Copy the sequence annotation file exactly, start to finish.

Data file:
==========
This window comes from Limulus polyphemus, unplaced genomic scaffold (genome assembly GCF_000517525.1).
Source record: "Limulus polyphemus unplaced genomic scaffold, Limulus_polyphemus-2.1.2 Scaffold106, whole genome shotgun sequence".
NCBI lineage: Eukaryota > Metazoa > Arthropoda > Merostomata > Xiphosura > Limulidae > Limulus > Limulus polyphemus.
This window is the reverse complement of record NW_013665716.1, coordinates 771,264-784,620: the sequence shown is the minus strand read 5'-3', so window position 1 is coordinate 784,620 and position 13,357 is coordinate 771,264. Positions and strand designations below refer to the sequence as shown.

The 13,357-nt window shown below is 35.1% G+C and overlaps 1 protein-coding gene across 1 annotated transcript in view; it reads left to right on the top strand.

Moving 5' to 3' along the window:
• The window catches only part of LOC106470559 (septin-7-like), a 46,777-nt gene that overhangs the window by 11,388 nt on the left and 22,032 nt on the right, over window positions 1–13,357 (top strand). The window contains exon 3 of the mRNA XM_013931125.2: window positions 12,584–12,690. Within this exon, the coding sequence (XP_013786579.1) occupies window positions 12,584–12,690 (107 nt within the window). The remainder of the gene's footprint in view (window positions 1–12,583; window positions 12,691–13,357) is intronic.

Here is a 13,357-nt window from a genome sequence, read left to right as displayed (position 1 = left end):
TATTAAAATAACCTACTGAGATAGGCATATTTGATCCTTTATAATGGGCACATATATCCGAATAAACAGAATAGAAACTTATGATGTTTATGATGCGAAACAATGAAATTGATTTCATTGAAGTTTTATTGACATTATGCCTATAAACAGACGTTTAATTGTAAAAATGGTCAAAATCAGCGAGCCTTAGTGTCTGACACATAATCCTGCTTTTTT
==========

This window comes from Limulus polyphemus, unplaced genomic scaffold (genome assembly GCF_000517525.1).
Source record: "Limulus polyphemus unplaced genomic scaffold, Limulus_polyphemus-2.1.2 Scaffold106, whole genome shotgun sequence".
NCBI lineage: Eukaryota > Metazoa > Arthropoda > Merostomata > Xiphosura > Limulidae > Limulus > Limulus polyphemus.
This window is the reverse complement of record NW_013665716.1, coordinates 771,264-784,620: the sequence shown is the minus strand read 5'-3', so window position 1 is coordinate 784,620 and position 13,357 is coordinate 771,264. Positions and strand designations below refer to the sequence as shown.

The 13,357-nt window shown below is 35.1% G+C and overlaps 1 protein-coding gene across 1 annotated transcript in view; it reads left to right on the top strand.

Moving 5' to 3' along the window:
• The window catches only part of LOC106470559 (septin-7-like), a 46,777-nt gene that overhangs the window by 11,388 nt on the left and 22,032 nt on the right, over window positions 1–13,357 (top strand). The window contains exon 3 of the mRNA XM_013931125.2: window positions 12,584–12,690. Within this exon, the coding sequence (XP_013786579.1) occupies window positions 12,584–12,690 (107 nt within the window). The remainder of the gene's footprint in view (window positions 1–12,583; window positions 12,691–13,357) is intronic.

Here is a 13,357-nt window from a genome sequence, read left to right as displayed (position 1 = left end):
TATTAAAATAACCTACTGAGATAGGCATATTTGATCCTTTATAATGGGCACATATATCCGAATAAACAGAATAGAAACTTATGATGTTTATGATGCGAAACAATGAAATTGATTTCATTGAAGTTTTATTGACATTATGCCTATAAACAGACGTTTAATTGTAAAAATGGTCAAAATCAGCGAGCCTTAGTGTCTGACACATAATCCTGCTTTTTT